“Square has signed a lease for the entire office space in the iconic Uptown Station building,” according to a Thursday press release from both companies, a deal covering more than 350,000 square feet.

The building at 1955 Broadway first opened as an HC Capwell department store in the ‘20s, at the time apparently a very big ticket for Oakland as thousands showed up to see the mayor overturn the first shovelful of dirt on the future shopping hub.

Eventually, the building transitioned into being a Sears store instead, and for many years now has laid mostly dormant.

Developer Lane Partners spearheaded efforts to turn the disused retail Mecca into a new mixed-use office building before selling to Uber in 2016.

Square won’t actually move in until the end of 2019, possibly because CIM Group is still overseeing work that’s being done on the nearly century-old building.

“Oakland is committed to attracting businesses whose values align with our community. […] I believe Square can be that company,” Oakland Mayor Libby Schaaf said Thursday.

 

 

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San Jose moves toward ordinance limiting Section 8 discrimination

Landlords in San Jose would no longer be able to advertise that they don’t take rental vouchers.

San Jose took a step toward making it harder for landlords to turn away would-be tenants who use vouchers to help pay the rent.

This week, the San Jose City Council directed the city attorney’s office to draft an ordinance aimed at giving renters with subsidies, commonly known as Section 8 vouchers, a fair chance on the private rental market. The so-called source of income ordinance would not force landlords to take the vouchers, but it would ban them from judging potential tenants who use subsidies differently from those who don’t and from explicitly advertising “No Section 8” on apartment listings.

If everything goes according to plan, the council will vote on the ordinance in the spring.

While a number of landlords blasted the proposal, saying it would force property owners to navigate convoluted regulations and paperwork, the city’s Housing Department said an ordinance is necessary to make sure families are able to find affordable housing.

Right now, there’s no law that prevents landlords from turning away voucher holders, and a city survey found most do, leaving low-income families scrambling to find homes in one of the nation’s tightest housing markets. Several national studies suggest that when cities and states have such ordinances in place, the percentage of landlords turning away voucher holders goes down and more people with vouchers are able to find places to rent.

“Voucher discrimination is happening in San Jose,” said Jacky Morales-Ferrand, the city’s housing director.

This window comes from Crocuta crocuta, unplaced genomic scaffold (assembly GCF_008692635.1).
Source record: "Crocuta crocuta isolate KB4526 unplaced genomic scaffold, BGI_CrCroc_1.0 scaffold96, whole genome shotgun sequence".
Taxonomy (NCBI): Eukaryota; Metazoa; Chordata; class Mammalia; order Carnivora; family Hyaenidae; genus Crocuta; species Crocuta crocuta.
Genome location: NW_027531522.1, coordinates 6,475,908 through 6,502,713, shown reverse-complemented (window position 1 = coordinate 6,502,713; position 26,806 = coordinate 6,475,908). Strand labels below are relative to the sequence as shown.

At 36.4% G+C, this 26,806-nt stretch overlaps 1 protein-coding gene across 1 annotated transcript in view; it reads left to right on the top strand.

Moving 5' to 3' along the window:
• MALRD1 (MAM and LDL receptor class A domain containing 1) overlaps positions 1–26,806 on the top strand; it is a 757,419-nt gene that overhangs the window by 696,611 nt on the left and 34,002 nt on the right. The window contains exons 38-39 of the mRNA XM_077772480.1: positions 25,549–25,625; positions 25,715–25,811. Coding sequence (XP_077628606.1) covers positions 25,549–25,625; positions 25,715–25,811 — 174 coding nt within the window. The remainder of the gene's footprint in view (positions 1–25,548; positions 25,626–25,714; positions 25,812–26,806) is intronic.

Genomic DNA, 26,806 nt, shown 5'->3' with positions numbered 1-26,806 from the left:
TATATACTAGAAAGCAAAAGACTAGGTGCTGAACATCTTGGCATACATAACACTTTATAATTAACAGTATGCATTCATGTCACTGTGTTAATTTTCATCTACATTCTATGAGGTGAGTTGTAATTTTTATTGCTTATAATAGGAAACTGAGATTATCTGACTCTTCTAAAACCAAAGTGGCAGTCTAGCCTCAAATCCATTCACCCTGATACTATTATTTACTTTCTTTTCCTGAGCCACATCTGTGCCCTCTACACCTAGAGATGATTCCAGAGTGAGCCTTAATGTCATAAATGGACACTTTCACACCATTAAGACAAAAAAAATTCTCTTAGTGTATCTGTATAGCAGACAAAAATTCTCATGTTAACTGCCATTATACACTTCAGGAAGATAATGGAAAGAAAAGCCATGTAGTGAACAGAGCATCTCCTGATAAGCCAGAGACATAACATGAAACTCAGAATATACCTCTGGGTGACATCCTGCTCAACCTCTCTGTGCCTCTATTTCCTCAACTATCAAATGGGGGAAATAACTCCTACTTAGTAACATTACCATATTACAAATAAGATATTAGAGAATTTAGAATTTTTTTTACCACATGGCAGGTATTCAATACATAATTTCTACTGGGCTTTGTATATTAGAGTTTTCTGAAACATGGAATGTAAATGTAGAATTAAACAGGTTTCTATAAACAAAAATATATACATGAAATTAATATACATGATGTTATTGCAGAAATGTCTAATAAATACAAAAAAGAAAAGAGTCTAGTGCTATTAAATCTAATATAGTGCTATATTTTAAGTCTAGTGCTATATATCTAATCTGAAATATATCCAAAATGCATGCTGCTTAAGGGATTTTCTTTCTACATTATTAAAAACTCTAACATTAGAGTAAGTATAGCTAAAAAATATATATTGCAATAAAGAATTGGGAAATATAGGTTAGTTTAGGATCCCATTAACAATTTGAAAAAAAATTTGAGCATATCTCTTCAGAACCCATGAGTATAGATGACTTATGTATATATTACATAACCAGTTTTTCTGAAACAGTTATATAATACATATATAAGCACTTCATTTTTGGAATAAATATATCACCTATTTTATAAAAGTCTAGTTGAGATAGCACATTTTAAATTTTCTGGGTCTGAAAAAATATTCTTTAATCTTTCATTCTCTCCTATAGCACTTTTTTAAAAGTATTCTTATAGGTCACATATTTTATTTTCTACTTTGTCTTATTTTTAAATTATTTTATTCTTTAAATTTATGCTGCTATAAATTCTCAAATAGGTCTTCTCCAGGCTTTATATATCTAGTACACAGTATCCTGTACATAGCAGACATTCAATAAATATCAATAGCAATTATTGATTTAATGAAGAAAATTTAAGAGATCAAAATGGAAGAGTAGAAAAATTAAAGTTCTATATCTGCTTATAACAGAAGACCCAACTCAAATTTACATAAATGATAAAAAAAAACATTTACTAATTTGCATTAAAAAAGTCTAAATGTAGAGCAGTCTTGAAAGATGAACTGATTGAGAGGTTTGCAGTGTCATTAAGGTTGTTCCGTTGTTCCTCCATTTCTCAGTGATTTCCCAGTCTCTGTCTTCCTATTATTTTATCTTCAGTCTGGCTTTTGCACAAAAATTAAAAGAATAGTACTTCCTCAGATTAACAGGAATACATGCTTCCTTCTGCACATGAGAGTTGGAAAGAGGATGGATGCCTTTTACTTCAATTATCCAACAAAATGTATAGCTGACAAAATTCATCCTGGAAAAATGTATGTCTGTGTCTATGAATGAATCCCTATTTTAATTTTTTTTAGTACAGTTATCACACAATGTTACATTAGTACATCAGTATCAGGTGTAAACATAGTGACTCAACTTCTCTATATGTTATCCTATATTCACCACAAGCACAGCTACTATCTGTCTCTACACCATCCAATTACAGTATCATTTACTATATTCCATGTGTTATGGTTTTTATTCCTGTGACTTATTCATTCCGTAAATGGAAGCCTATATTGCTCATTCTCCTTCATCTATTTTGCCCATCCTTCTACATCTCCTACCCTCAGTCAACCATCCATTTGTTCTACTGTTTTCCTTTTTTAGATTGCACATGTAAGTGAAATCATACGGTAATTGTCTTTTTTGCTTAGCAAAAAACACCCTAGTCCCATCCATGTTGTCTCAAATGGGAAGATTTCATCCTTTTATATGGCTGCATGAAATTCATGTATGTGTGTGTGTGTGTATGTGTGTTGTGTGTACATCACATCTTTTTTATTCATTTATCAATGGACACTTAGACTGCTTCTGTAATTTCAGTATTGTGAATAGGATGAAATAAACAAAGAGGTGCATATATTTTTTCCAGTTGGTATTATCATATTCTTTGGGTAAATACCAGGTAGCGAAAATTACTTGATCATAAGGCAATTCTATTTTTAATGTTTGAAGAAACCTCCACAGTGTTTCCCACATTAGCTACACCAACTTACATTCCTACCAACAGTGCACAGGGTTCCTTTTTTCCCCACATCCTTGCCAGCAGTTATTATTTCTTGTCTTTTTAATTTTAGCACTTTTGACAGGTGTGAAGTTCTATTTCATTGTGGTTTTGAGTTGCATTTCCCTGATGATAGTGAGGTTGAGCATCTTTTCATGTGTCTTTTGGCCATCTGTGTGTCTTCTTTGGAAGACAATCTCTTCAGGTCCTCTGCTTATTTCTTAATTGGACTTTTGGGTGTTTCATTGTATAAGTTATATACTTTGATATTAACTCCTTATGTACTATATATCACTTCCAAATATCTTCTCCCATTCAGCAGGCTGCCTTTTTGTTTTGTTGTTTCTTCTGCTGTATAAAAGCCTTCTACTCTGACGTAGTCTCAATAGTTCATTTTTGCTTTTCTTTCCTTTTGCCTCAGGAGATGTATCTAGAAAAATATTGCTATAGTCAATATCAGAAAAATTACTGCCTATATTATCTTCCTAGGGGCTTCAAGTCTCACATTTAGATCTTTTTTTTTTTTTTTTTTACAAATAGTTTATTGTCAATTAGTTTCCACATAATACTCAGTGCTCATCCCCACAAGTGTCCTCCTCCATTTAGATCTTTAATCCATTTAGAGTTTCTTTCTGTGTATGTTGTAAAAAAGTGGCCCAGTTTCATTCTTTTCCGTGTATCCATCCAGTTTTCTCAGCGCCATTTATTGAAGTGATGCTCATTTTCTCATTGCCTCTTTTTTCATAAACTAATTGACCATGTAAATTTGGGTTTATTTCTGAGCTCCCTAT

Several landlords told horror stories about Section 8 voucher holders who left rental units in bad shape. But tenants and tenant advocates countered that there’s no evidence voucher users are any better or worse than people who don’t use subsidies.

“We can’t judge the actions of a few and put it on the majority of the people,” said Robert Aguirre, who has used vouchers. “Not all Section 8 holders destroy property or disrespect the people around them.”

“We see clients all the time who are not able to rent housing, have to move away from San Jose, have to live in cars. … it’s absolutely heartbreaking to see that and this ordinance would help,” said Nadia Aziz, an attorney with the Law Foundation of Silicon Valley.

 

 

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Public has great expectations for San Jose’s Diridon Station amid Google campus plans

City transportation planner: “This will be the only place in the Bay Area where you have so many transportation modes converging in the same place.”

In discussing his hopes for what will be the new Diridon Station in San Jose, Joint Venture Silicon Valley CEO Russell Hancock fretted about ending up “with is something that isn’t bold, visionary, and exciting…instead, we’ll end up with some common-denominator solution that nobody really loves but nobody objected to either.”

If the couple of hundred people who showed up Monday night for the first community input meeting on the Diridon Integrated Station Concept Plan are reflective of city residents as a whole, Hancock should have no worries.

One commenter said he expected “the most impressive train station in the world, the one people in other places will come to see to model theirs after.”

“This will be the only place in the Bay Area where you have so many transportation modes converging in the same place,” said Eric Eidlin, the city transportation modes converging in the same place,” said Eric Eidlin, the city transportation department’s station planning manager. “That’s one of the main reasons why our city’s policy framework seeks to concentrate a lot of the urban development that we’re expecting right around the station.”